My brother, Ray, was always more athletic than I, which is not something I like to admit because brotherly rivalry may be the last infantile impulse to be tamed. On the rare occasions I beat him playing horse on the Emerson Elementary basketball court, it was because I reverted to my patented trick shots, like my blind, backward bucket launch, a shot my brother would protest with a squawking voice because it was not an orthodox play that anyone would use in a real game.
Ray particularly excelled as a softball pitcher, able to throw a whirlwind fastball that made me jump out of the batter’s box out of raw fear—even when the pitch streaked through the center of the strike zone.
He had an arm with pinpoint accuracy—no question. He proved it in the summer of 1960 on the banks of Newman Lake. Ray was twelve and I thirteen.
It was a warm, still evening. We spoke quietly, feeling wonderfully languid after a full day of swimming, waterskiing, and sunbathing. The sky was cloudless and the water a blue-green plane of glass. We were standing mid-calf in lake water, watching the fingerlings swirl around our ankles like shinning orbiting moons.
It was a chirping robin’s call that interrupted our reverie. Ray looked up and spotted the bird mid-way up a tall sycamore tree.
“Watch this,” Ray said, selecting a smooth, flat stone from under his feet. He drew his arm back and let it fly.
It was a direct hit. The bird tumbled mindless, wingless to the ground. It was dead still.
“What a shot,” I said. “I’m gonna call you the ‘bird killer.’” It was a stupid thing to say, in the way thirteen-year-old boys often say stupid things. The idiocy of my comment fully registered when I looked into my brother’s eyes.
The blood had drained out of Ray’s face. He looked sick as if he would throw up in the next heartbeat. “I didn’t mean it,” he said, his voice full of remorse that rose from the depths of his gut. “I didn’t mean it. I just wanted to scare him; I didn’t wanna kill him.”
“I know, Ray,” I said. I wanted to hug him and tell him that everything was okay. But it didn’t seem right; nothing was okay. It was personal, and my embrace would distract Ray’s need to sort out his own grief and shame.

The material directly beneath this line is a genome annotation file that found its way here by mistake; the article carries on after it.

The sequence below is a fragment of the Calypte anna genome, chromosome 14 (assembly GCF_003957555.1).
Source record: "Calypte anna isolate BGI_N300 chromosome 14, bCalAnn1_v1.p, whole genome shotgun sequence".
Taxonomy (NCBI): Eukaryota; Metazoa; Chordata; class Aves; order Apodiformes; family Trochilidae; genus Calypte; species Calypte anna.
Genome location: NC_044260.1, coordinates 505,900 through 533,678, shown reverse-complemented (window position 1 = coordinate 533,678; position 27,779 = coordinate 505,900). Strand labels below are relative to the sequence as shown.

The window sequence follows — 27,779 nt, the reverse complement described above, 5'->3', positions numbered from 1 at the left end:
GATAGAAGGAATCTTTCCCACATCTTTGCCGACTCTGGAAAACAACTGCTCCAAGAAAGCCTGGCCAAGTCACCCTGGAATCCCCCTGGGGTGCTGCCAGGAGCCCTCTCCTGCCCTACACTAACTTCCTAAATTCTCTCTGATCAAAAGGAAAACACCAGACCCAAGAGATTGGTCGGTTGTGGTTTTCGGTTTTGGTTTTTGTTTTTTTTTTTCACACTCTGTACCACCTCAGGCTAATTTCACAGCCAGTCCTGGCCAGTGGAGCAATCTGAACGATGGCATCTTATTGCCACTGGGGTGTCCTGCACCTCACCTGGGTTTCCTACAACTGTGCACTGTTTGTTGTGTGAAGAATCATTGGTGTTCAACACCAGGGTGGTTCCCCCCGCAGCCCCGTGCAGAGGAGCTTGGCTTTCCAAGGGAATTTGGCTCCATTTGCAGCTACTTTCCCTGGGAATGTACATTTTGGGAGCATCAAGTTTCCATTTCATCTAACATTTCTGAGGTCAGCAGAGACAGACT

Decades later, I came across an article that reviewed a self-report survey that measured morality. One question caught my eye:
Would you tear off the wings of a monarch butterfly for a million dollars?
I once put the question to attendees at a seminar I was leading on ethics. The class was divided. Most said “no,” but several said “yes.” A catholic nun argued a lot of good could be done with a million dollars. A burly man, who looked like he drove a pickup with a gun rack and a bumper sticker that read Duck hunters need love too, said, “Hell, for a million dollars, I’d eat it.”
When rethinking the question, I asked my wife what she would do. Her face scrunched. “Why would you even ask such a question? Of course not.”
I have not put the question to my brother. I don’t need to; he would be equally horrified.
Call it his unique nature or, if you prefer, divine design. Whatever the source, my brother has a tender heart. He helps those in need; he champions people on the fringe; he lowers and drives his shoulder into building community.
Those two incidents—the felling of a robin and a profound survey question—have both haunted and inspired me for years. They both represent a pivotal moment for any conscientious human being, a time to be reflective, to ask, “What are the important things in life.”
For me, I am disgusted by all braggarts who glory in causing harm: the grinning hunters alongside their kills, yes, but also the greedy, the heartless, the rabid nationalists whose perverted definition of empathy is “behavior that makes my life easier, more luxurious, more grandiose, more privileged.”
In contrast, I will always exalt a person who celebrates the dignity of all living things, of those who know the danger of throwing a smooth stone and grieve—as my brother grieved—when the stone hits it’s mark.